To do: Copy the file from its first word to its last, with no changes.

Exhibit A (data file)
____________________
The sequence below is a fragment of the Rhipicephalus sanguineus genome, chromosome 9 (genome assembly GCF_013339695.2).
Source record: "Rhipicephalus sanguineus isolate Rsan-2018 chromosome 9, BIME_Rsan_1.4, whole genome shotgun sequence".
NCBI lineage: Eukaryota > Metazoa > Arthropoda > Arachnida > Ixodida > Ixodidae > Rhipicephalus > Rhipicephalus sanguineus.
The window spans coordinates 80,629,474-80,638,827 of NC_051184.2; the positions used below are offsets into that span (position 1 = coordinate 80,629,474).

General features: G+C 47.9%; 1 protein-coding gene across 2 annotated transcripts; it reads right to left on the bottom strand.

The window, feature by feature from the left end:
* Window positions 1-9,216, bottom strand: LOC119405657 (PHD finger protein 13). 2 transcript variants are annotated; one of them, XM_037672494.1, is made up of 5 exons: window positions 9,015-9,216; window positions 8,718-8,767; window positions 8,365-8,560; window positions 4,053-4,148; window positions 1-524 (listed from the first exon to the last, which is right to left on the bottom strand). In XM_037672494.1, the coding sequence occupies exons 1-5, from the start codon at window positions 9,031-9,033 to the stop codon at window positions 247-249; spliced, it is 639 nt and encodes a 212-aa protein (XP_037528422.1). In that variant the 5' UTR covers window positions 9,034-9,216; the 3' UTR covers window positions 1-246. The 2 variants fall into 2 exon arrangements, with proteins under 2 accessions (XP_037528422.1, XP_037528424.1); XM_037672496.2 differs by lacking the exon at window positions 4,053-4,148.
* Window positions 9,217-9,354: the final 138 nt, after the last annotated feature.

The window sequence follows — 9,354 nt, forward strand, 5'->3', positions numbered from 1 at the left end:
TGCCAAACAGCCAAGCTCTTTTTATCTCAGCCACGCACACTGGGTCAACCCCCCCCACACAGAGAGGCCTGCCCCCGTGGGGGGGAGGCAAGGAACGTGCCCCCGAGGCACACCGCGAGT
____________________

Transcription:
The sequence below is a fragment of the Rhipicephalus sanguineus genome, chromosome 9 (genome assembly GCF_013339695.2).
Source record: "Rhipicephalus sanguineus isolate Rsan-2018 chromosome 9, BIME_Rsan_1.4, whole genome shotgun sequence".
NCBI lineage: Eukaryota > Metazoa > Arthropoda > Arachnida > Ixodida > Ixodidae > Rhipicephalus > Rhipicephalus sanguineus.
The window spans coordinates 80,629,474-80,638,827 of NC_051184.2; the positions used below are offsets into that span (position 1 = coordinate 80,629,474).

General features: G+C 47.9%; 1 protein-coding gene across 2 annotated transcripts; it reads right to left on the bottom strand.

The window, feature by feature from the left end:
* Window positions 1-9,216, bottom strand: LOC119405657 (PHD finger protein 13). 2 transcript variants are annotated; one of them, XM_037672494.1, is made up of 5 exons: window positions 9,015-9,216; window positions 8,718-8,767; window positions 8,365-8,560; window positions 4,053-4,148; window positions 1-524 (listed from the first exon to the last, which is right to left on the bottom strand). In XM_037672494.1, the coding sequence occupies exons 1-5, from the start codon at window positions 9,031-9,033 to the stop codon at window positions 247-249; spliced, it is 639 nt and encodes a 212-aa protein (XP_037528422.1). In that variant the 5' UTR covers window positions 9,034-9,216; the 3' UTR covers window positions 1-246. The 2 variants fall into 2 exon arrangements, with proteins under 2 accessions (XP_037528422.1, XP_037528424.1); XM_037672496.2 differs by lacking the exon at window positions 4,053-4,148.
* Window positions 9,217-9,354: the final 138 nt, after the last annotated feature.

The window sequence follows — 9,354 nt, forward strand, 5'->3', positions numbered from 1 at the left end:
TGCCAAACAGCCAAGCTCTTTTTATCTCAGCCACGCACACTGGGTCAACCCCCCCCACACAGAGAGGCCTGCCCCCGTGGGGGGGAGGCAAGGAACGTGCCCCCGAGGCACACCGCGAGT